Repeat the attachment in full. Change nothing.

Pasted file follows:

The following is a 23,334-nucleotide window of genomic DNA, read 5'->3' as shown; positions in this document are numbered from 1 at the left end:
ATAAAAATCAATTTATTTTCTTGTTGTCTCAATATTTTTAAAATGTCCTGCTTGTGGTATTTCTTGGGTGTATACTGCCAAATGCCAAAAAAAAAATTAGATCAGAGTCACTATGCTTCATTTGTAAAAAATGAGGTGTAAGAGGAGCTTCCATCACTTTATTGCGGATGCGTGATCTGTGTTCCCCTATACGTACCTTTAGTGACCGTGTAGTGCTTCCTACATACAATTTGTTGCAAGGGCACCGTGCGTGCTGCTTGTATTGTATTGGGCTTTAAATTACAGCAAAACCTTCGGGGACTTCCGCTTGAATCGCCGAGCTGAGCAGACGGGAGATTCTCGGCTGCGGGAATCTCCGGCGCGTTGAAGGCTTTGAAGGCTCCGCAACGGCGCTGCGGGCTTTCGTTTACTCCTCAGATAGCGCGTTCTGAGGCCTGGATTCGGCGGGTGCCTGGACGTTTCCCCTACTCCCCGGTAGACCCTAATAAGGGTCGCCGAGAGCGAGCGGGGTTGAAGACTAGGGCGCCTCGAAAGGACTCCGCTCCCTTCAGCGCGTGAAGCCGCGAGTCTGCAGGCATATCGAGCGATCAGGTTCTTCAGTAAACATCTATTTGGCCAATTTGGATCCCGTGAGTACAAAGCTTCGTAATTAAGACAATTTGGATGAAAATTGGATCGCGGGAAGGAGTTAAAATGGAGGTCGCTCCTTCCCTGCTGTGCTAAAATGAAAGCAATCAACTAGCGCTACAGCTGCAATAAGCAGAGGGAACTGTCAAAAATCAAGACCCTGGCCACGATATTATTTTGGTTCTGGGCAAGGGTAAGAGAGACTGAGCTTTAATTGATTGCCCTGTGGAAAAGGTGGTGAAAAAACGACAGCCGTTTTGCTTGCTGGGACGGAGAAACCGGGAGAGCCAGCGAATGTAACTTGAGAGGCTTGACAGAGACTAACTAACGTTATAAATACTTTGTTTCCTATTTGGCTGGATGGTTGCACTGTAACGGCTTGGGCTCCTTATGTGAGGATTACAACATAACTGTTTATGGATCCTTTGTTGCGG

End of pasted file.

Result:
The following is a 23,334-nucleotide window of genomic DNA, read 5'->3' as shown; positions in this document are numbered from 1 at the left end:
ATAAAAATCAATTTATTTTCTTGTTGTCTCAATATTTTTAAAATGTCCTGCTTGTGGTATTTCTTGGGTGTATACTGCCAAATGCCAAAAAAAAAATTAGATCAGAGTCACTATGCTTCATTTGTAAAAAATGAGGTGTAAGAGGAGCTTCCATCACTTTATTGCGGATGCGTGATCTGTGTTCCCCTATACGTACCTTTAGTGACCGTGTAGTGCTTCCTACATACAATTTGTTGCAAGGGCACCGTGCGTGCTGCTTGTATTGTATTGGGCTTTAAATTACAGCAAAACCTTCGGGGACTTCCGCTTGAATCGCCGAGCTGAGCAGACGGGAGATTCTCGGCTGCGGGAATCTCCGGCGCGTTGAAGGCTTTGAAGGCTCCGCAACGGCGCTGCGGGCTTTCGTTTACTCCTCAGATAGCGCGTTCTGAGGCCTGGATTCGGCGGGTGCCTGGACGTTTCCCCTACTCCCCGGTAGACCCTAATAAGGGTCGCCGAGAGCGAGCGGGGTTGAAGACTAGGGCGCCTCGAAAGGACTCCGCTCCCTTCAGCGCGTGAAGCCGCGAGTCTGCAGGCATATCGAGCGATCAGGTTCTTCAGTAAACATCTATTTGGCCAATTTGGATCCCGTGAGTACAAAGCTTCGTAATTAAGACAATTTGGATGAAAATTGGATCGCGGGAAGGAGTTAAAATGGAGGTCGCTCCTTCCCTGCTGTGCTAAAATGAAAGCAATCAACTAGCGCTACAGCTGCAATAAGCAGAGGGAACTGTCAAAAATCAAGACCCTGGCCACGATATTATTTTGGTTCTGGGCAAGGGTAAGAGAGACTGAGCTTTAATTGATTGCCCTGTGGAAAAGGTGGTGAAAAAACGACAGCCGTTTTGCTTGCTGGGACGGAGAAACCGGGAGAGCCAGCGAATGTAACTTGAGAGGCTTGACAGAGACTAACTAACGTTATAAATACTTTGTTTCCTATTTGGCTGGATGGTTGCACTGTAACGGCTTGGGCTCCTTATGTGAGGATTACAACATAACTGTTTATGGATCCTTTGTTGCGG